His Bible also excluded books from the Old Testamant.

The oldest surviving parchments on which the New Testament was written [which have survived] are locked away in the Vatican.

Hoe that helps. Also go on line and see Catholic Encyclopedias.


The Torah is the first five books of the Jewish Scriptures.
The divisions are the Law (Torah), the Prophets, and the Writings.
It was a thousands years from the date of first writing in the Jewish scriptures until the last, shortly before Christ was born.

Luther did not exclude 7 OT books and parts of Esther and Daniel from his Bible, but he excluded them from the canon. He also excluded Hebrews, James, Jude, and Revelation from the NT canon. He accomplished this by separating them – putting them in an appendix at the end of his German translation of the Bible and leaving the pages unnumbered to indicate that they were not to be regarded as scripture along with the books he considered canonical. He wrote prefaces to the NT books stating his reasons for excluding them. He said others could accept them if they wished, but he would not. His followers later restored the NT books to their rightful place, but let his rejection of the OT writings stand. That’s why Protestant Bibles have only 66 books, and the Catholic Bible has 73 plus additional parts of Esther and Daniel.

Luther may not have intended to start a new church in the beginning, but his later actions prove otherwise. He invented several new doctrines completely antithetical to the Catholic Church on which he based his new religion: Protestantism. Among them are Sola Scriptura (Bible Alone), Sola Fide (Faith Alone) and the “invisible church of all believers.” He also initiated Once Saved Always Saved.

Peace be to all who post at Catholic Answers.


Where We Got the Bible: Our Debt to the Catholic Church
by The **Right Rev. HENRY G. GRAHAM **

This book has been one of the best selling books since it first published in 1911. The above link has each chapter of the book online.


You’ll find a list here


great thank you :thumbsup:


Thank you, everyone, for your help.

Another friend also showed me some information by Mark Shea that turned out to be helpful. At least for me.

Talks with my friend have stalled for now. She doesn’t appear to want to dialogue anymore. She’s a good person. Talks about religion can be very stressful. Please pray for us. Thanks.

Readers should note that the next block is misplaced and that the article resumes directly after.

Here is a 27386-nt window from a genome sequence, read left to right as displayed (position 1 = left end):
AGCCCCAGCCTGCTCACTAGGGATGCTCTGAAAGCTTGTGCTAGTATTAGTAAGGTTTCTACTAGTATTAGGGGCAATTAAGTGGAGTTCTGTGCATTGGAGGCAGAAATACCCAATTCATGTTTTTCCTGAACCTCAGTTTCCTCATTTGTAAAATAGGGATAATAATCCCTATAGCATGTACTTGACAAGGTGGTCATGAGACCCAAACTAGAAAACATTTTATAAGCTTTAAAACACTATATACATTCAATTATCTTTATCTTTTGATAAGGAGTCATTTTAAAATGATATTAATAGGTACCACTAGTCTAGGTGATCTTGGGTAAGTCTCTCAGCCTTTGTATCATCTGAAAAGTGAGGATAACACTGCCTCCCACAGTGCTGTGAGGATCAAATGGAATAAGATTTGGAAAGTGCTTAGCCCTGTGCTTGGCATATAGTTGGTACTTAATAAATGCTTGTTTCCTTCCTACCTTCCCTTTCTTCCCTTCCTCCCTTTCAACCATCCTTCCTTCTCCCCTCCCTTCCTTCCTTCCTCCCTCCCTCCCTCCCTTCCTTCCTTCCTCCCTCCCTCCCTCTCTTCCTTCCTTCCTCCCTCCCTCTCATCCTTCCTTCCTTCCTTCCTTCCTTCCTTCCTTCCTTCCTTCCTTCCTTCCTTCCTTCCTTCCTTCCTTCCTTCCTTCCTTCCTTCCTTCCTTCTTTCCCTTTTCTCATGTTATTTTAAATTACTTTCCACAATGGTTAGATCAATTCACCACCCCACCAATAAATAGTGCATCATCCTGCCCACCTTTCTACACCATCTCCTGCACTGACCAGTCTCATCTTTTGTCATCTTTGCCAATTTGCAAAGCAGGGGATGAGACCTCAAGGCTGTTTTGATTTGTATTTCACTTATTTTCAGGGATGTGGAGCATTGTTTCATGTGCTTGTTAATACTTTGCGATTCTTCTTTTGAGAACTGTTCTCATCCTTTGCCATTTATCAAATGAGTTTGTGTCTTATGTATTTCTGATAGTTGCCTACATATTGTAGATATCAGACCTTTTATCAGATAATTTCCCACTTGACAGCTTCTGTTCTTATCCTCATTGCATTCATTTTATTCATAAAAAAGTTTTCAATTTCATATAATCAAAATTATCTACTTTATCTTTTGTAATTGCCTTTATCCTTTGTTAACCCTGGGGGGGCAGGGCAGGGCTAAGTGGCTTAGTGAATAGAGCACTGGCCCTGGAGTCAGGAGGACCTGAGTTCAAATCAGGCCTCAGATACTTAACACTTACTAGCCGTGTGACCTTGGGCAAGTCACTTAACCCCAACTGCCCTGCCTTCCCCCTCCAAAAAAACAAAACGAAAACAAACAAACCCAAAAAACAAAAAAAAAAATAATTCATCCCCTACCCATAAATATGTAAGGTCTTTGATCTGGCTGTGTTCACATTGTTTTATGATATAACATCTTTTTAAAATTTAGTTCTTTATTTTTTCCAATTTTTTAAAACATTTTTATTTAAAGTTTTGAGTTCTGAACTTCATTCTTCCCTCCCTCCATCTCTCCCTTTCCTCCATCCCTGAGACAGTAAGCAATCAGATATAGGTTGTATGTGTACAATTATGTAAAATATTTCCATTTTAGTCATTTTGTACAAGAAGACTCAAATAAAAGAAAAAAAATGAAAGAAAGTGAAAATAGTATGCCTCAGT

The Reformation Attack on the BibleThe deuterocanonicals teach Catholic doctrine, and for this reason they were taken out of the Old Testament by Martin Luther and placed in an appendix without page numbers. Luther also took out four New Testament books—Hebrews, James, Jude, and Revelation—and put them in an appendix without page numbers as well. These were later put back into the New Testament by other Protestants, but the seven books of the Old Testament were left out. Following Luther they had been left in an appendix to the Old Testament, and eventually the appendix itself was dropped (in 1827 by the British and Foreign Bible Society), To justify this rejection of books that had been in the Bible since before the days of the apostles (for the Septuagint was written before the apostles), the early Protestants cited as their chief reason the fact that the Jews of their day did not honor these books, going back to the council of Javneh in A.D. 90. But the Reformers were aware of only European Jews; they were unaware of African Jews, such as the Ethiopian Jews who accept the deuterocanonicals as part of their Bible. They glossed over the references to the deuterocanonicals in the New Testament, as well as its use of the Septuagint. They ignored the fact that there were multiple canons of the Jewish Scriptures circulating in first century, appealing to a post-Christian Jewish council which has no authority over Christians as evidence that “The Jews don’t except these books.” In short, they went to enormous lengths to rationalize their rejection of these books of the Bible